The Rehabilitation Institute of Washington Work Hardening Program is an interdisciplinary, individualized, job specific program of activity with the goal of return to work. Work Hardening programs use real or simulated work tasks and progressively graded conditioning exercises that are based on the individual’s measured tolerances.
Work hardening provides a transition between acute care and successful return to work and is designed to improve the biomechanical, neuromuscular, cardiovascular and psychosocial functioning of the worker.
All workers start the Work Hardening Program with a thorough evaluation by an Occupational and Physical therapist to determine current physical capacity levels and to establish an appropriate treatment plan.
Worker input and careful review of the worker’s job analysis will be used to determine return to work goals. Workers will be asked to review and sign a Patient Treatment Plan in the first week of the Work Hardening Program.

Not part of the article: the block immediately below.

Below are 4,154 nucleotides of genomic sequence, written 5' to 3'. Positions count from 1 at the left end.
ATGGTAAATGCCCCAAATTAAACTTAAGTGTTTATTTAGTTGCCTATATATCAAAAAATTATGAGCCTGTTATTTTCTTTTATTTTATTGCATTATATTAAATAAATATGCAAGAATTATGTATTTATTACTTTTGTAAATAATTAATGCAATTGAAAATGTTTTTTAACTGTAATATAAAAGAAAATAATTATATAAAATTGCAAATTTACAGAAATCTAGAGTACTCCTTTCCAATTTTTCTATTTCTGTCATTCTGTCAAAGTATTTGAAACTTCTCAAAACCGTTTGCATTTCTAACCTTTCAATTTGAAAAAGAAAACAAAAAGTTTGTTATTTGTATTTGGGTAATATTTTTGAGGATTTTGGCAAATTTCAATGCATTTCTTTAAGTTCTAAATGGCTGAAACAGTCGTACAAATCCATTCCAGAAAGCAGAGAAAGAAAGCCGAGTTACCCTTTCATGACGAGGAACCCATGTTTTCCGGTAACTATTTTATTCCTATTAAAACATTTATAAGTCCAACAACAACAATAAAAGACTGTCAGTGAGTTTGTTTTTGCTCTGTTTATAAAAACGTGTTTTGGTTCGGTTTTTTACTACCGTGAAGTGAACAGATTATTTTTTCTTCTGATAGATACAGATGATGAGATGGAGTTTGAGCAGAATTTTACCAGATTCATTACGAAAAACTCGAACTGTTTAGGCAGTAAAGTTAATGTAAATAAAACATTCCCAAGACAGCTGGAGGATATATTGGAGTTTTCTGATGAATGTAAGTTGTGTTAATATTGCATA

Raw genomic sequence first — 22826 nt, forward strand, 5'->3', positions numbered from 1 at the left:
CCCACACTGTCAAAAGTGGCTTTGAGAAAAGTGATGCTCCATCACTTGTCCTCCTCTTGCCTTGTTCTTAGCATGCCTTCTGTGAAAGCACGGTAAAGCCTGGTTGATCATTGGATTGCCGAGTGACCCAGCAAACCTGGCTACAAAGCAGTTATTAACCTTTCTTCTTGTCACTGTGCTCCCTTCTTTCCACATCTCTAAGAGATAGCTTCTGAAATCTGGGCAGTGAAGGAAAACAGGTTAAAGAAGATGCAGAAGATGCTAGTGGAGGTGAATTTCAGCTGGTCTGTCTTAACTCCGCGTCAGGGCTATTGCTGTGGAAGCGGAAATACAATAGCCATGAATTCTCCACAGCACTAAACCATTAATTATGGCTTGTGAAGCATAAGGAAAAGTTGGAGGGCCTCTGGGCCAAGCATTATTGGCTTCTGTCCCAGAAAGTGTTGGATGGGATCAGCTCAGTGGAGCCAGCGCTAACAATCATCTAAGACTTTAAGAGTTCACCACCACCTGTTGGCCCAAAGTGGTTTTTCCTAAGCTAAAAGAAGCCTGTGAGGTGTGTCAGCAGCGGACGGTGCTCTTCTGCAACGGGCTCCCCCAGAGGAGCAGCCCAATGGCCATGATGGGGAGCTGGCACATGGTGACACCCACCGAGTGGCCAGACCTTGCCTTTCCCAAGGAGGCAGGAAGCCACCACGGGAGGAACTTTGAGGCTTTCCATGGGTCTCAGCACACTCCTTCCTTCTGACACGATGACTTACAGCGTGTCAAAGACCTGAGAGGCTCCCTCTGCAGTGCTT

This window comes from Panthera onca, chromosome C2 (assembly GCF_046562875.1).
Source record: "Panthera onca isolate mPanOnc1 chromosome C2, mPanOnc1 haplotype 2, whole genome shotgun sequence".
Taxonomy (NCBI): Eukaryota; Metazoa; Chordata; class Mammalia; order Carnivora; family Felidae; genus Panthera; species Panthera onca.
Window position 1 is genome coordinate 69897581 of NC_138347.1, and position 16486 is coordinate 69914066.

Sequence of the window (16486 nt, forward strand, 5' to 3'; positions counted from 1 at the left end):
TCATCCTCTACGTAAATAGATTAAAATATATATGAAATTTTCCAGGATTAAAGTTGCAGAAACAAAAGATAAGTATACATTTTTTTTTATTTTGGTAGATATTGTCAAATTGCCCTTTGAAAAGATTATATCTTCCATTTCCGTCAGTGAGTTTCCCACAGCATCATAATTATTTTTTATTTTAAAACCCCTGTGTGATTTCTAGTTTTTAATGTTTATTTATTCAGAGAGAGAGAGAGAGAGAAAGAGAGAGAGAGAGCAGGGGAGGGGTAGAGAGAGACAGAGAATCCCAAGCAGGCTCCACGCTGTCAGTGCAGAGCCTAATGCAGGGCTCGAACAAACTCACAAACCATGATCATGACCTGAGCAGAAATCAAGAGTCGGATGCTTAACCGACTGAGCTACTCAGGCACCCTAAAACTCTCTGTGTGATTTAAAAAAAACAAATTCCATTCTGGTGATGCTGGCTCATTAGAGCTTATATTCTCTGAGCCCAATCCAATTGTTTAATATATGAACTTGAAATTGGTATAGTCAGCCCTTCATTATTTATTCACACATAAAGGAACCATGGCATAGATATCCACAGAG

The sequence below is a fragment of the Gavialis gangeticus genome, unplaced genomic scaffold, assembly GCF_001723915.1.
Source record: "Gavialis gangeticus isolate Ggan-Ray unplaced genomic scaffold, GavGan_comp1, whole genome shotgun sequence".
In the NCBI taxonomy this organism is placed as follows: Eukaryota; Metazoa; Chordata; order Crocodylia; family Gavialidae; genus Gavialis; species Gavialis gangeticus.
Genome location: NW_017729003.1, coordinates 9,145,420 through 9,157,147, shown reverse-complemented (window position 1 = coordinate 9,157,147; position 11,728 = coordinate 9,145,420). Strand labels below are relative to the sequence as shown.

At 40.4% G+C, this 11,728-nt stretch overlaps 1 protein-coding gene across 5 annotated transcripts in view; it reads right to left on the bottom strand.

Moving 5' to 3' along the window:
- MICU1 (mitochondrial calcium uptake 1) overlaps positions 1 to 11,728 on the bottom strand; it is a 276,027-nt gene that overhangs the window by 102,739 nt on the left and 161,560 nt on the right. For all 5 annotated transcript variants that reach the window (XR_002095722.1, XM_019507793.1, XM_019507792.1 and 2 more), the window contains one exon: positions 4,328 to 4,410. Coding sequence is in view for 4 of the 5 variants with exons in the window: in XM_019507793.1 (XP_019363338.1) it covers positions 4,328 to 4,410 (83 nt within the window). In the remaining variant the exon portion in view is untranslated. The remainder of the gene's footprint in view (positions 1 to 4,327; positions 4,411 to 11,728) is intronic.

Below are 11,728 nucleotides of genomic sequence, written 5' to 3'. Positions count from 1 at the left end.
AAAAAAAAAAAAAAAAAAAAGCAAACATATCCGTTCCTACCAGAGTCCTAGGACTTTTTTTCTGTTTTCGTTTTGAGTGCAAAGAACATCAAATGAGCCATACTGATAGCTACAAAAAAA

Treatment includes physical exercise and reconditioning in the form of stretching, strengthening and cardiovascular (aerobic) fitness, simulation of the critical work demands and instruction in proper body mechanics, work pacing, safety and injury prevention.
The program promotes worker responsibility and self-management and provides for the assessment of the need for job modifications if appropriate.
How Long Does the Program Last?
The Work Hardening Program typically begins with daily treatment for four hours per day with progression of one hour per week for four weeks.
Eligibility for the Work Hardening Program
To be admitted for treatment, individuals must have physical recovery sufficient to allow for progressive reactivation and full daily participation. The worker must be no more than 2 years past the date of injury and they must have a defined return-to-work goal.
To make a referral, please contact David Kidder, our Work Injury Programs Coordinator, at (206) 859-5036, or visit our referral page.